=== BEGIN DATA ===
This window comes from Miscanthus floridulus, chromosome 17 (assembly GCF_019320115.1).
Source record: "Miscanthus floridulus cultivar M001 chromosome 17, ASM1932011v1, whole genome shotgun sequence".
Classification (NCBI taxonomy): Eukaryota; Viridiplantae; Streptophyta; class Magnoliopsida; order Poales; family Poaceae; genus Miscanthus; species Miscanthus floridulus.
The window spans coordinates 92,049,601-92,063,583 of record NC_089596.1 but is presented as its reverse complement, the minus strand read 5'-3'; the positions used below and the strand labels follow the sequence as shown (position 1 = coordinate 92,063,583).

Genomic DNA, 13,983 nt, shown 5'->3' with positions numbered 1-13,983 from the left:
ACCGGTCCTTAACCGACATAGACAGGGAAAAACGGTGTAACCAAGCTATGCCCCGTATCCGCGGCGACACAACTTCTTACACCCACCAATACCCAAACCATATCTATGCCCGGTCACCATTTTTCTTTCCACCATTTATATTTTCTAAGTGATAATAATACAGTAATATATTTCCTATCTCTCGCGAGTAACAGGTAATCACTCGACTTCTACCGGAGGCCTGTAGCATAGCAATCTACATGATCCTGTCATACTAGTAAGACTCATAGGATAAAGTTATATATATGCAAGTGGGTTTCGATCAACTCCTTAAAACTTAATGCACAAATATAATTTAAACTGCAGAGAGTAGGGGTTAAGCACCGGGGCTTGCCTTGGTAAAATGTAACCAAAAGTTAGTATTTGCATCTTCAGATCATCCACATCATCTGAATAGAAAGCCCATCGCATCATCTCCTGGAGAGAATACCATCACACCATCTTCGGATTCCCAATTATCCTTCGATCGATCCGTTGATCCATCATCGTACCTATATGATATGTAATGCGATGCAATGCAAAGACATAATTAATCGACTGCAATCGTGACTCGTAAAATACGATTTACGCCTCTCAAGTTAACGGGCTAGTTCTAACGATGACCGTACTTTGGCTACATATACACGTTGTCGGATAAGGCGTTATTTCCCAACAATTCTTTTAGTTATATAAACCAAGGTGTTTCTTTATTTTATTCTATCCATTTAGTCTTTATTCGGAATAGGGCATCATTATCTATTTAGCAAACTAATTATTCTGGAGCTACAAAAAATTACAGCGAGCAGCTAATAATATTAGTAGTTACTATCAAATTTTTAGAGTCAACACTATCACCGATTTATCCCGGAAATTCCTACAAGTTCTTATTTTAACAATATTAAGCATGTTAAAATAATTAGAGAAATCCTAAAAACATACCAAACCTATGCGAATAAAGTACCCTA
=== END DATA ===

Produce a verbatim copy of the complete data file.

This window comes from Miscanthus floridulus, chromosome 17 (assembly GCF_019320115.1).
Source record: "Miscanthus floridulus cultivar M001 chromosome 17, ASM1932011v1, whole genome shotgun sequence".
Classification (NCBI taxonomy): Eukaryota; Viridiplantae; Streptophyta; class Magnoliopsida; order Poales; family Poaceae; genus Miscanthus; species Miscanthus floridulus.
The window spans coordinates 92,049,601-92,063,583 of record NC_089596.1 but is presented as its reverse complement, the minus strand read 5'-3'; the positions used below and the strand labels follow the sequence as shown (position 1 = coordinate 92,063,583).

Genomic DNA, 13,983 nt, shown 5'->3' with positions numbered 1-13,983 from the left:
ACCGGTCCTTAACCGACATAGACAGGGAAAAACGGTGTAACCAAGCTATGCCCCGTATCCGCGGCGACACAACTTCTTACACCCACCAATACCCAAACCATATCTATGCCCGGTCACCATTTTTCTTTCCACCATTTATATTTTCTAAGTGATAATAATACAGTAATATATTTCCTATCTCTCGCGAGTAACAGGTAATCACTCGACTTCTACCGGAGGCCTGTAGCATAGCAATCTACATGATCCTGTCATACTAGTAAGACTCATAGGATAAAGTTATATATATGCAAGTGGGTTTCGATCAACTCCTTAAAACTTAATGCACAAATATAATTTAAACTGCAGAGAGTAGGGGTTAAGCACCGGGGCTTGCCTTGGTAAAATGTAACCAAAAGTTAGTATTTGCATCTTCAGATCATCCACATCATCTGAATAGAAAGCCCATCGCATCATCTCCTGGAGAGAATACCATCACACCATCTTCGGATTCCCAATTATCCTTCGATCGATCCGTTGATCCATCATCGTACCTATATGATATGTAATGCGATGCAATGCAAAGACATAATTAATCGACTGCAATCGTGACTCGTAAAATACGATTTACGCCTCTCAAGTTAACGGGCTAGTTCTAACGATGACCGTACTTTGGCTACATATACACGTTGTCGGATAAGGCGTTATTTCCCAACAATTCTTTTAGTTATATAAACCAAGGTGTTTCTTTATTTTATTCTATCCATTTAGTCTTTATTCGGAATAGGGCATCATTATCTATTTAGCAAACTAATTATTCTGGAGCTACAAAAAATTACAGCGAGCAGCTAATAATATTAGTAGTTACTATCAAATTTTTAGAGTCAACACTATCACCGATTTATCCCGGAAATTCCTACAAGTTCTTATTTTAACAATATTAAGCATGTTAAAATAATTAGAGAAATCCTAAAAACATACCAAACCTATGCGAATAAAGTACCCTA